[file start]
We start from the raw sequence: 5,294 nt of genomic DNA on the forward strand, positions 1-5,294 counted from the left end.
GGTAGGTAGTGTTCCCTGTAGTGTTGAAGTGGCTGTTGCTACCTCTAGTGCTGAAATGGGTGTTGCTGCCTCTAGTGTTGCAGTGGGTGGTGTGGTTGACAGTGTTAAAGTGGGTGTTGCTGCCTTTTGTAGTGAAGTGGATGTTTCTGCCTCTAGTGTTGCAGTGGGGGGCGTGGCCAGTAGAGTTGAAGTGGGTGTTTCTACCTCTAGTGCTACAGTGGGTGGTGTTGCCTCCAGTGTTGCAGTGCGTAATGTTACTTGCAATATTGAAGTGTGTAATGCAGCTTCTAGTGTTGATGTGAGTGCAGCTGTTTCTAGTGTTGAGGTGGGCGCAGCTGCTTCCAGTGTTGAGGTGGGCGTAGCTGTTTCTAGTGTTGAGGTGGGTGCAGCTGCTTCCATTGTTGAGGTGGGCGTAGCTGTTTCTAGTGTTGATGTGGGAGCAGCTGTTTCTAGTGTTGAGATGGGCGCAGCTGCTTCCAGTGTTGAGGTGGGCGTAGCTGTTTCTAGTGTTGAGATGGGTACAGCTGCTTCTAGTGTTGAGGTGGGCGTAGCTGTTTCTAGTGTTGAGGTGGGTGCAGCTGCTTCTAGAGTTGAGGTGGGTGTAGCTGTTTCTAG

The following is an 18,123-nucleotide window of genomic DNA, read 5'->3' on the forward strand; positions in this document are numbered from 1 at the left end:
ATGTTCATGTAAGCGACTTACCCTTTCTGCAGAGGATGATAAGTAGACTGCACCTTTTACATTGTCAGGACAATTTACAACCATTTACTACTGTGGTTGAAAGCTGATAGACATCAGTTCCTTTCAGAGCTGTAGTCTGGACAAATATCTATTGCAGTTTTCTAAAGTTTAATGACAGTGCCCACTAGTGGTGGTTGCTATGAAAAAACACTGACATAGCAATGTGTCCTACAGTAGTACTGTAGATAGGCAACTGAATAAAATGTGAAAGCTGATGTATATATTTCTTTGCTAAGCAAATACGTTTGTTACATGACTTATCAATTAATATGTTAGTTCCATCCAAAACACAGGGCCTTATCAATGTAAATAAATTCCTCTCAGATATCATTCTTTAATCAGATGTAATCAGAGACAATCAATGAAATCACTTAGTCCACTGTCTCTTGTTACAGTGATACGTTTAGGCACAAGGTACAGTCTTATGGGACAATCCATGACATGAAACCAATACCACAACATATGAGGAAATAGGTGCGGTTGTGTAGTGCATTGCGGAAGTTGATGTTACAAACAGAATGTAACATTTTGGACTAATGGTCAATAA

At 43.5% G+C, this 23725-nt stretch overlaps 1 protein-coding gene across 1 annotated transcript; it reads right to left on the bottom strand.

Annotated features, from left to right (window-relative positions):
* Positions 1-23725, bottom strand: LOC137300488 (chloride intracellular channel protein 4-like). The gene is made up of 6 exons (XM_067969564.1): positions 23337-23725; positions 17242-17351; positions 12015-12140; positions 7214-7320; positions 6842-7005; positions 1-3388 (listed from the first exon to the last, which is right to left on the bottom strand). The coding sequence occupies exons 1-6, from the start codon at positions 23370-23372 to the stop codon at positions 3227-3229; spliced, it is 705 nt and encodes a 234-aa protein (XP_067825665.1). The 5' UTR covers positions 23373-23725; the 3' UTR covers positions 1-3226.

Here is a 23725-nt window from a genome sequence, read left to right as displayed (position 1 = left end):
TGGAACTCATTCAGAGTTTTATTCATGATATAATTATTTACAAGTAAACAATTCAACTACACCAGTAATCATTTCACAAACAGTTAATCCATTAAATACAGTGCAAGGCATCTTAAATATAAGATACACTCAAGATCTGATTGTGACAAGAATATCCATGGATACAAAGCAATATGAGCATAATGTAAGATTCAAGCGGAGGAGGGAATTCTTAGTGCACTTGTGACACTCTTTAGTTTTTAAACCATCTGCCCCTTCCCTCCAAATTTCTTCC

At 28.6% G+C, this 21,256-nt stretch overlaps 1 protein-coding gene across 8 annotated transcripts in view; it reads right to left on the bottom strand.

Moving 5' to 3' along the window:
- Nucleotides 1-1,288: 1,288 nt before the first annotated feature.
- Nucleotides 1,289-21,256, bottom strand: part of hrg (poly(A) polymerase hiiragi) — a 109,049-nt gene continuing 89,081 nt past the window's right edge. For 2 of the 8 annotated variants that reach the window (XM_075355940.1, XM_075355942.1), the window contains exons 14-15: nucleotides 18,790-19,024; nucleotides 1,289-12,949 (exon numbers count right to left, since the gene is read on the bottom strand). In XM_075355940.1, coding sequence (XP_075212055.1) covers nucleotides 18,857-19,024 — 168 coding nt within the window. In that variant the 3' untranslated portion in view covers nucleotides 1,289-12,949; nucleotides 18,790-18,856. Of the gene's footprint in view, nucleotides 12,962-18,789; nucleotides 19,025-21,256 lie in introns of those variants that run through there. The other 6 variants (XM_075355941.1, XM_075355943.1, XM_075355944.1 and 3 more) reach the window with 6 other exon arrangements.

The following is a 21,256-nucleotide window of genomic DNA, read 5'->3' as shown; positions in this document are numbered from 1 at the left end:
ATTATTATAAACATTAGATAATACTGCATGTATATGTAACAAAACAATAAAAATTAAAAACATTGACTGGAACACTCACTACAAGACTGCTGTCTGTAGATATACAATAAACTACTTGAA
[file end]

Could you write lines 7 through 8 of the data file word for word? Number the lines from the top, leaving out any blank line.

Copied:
* Positions 1-23725, bottom strand: LOC137300488 (chloride intracellular channel protein 4-like). The gene is made up of 6 exons (XM_067969564.1): positions 23337-23725; positions 17242-17351; positions 12015-12140; positions 7214-7320; positions 6842-7005; positions 1-3388 (listed from the first exon to the last, which is right to left on the bottom strand). The coding sequence occupies exons 1-6, from the start codon at positions 23370-23372 to the stop codon at positions 3227-3229; spliced, it is 705 nt and encodes a 234-aa protein (XP_067825665.1). The 5' UTR covers positions 23373-23725; the 3' UTR covers positions 1-3226.

Here is a 23725-nt window from a genome sequence, read left to right as displayed (position 1 = left end):